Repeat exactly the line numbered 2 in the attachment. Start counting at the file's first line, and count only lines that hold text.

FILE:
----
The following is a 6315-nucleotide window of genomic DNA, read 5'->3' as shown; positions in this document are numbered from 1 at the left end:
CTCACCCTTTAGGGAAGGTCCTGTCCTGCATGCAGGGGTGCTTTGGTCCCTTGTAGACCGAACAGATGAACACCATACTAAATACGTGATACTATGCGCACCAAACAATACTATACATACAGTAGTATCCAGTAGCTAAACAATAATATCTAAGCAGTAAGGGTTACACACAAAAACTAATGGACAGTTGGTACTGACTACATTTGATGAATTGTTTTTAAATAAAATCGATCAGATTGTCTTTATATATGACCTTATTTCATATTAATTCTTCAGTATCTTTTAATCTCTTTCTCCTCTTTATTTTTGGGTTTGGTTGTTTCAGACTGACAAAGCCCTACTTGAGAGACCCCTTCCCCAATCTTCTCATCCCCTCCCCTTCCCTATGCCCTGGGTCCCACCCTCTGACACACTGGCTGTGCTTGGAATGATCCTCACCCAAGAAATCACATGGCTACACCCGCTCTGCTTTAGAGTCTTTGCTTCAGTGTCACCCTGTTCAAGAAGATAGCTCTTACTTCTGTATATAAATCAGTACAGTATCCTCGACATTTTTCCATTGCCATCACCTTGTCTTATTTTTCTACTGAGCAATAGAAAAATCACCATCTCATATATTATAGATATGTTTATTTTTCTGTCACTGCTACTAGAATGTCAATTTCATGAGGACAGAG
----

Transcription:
CTCACCCTTTAGGGAAGGTCCTGTCCTGCATGCAGGGGTGCTTTGGTCCCTTGTAGACCGAACAGATGAACACCATACTAAATACGTGATACTATGCGCACCAAACAATACTATACATACAGTAGTATCCAGTAGCTAAACAATAATATCTAAGCAGTAAGGGTTACACACAAAAACTAATGGACAGTTGGTACTGACTACATTTGATGAATTGTTTTTAAATAAAATCGATCAGATTGTCTTTATATATGACCTTATTTCATATTAATTCTTCAGTATCTTTTAATCTCTTTCTCCTCTTTATTTTTGGGTTTGGTTGTTTCAGACTGACAAAGCCCTACTTGAGAGACCCCTTCCCCAATCTTCTCATCCCCTCCCCTTCCCTATGCCCTGGGTCCCACCCTCTGACACACTGGCTGTGCTTGGAATGATCCTCACCCAAGAAATCACATGGCTACACCCGCTCTGCTTTAGAGTCTTTGCTTCAGTGTCACCCTGTTCAAGAAGATAGCTCTTACTTCTGTATATAAATCAGTACAGTATCCTCGACATTTTTCCATTGCCATCACCTTGTCTTATTTTTCTACTGAGCAATAGAAAAATCACCATCTCATATATTATAGATATGTTTATTTTTCTGTCACTGCTACTAGAATGTCAATTTCATGAGGACAGAG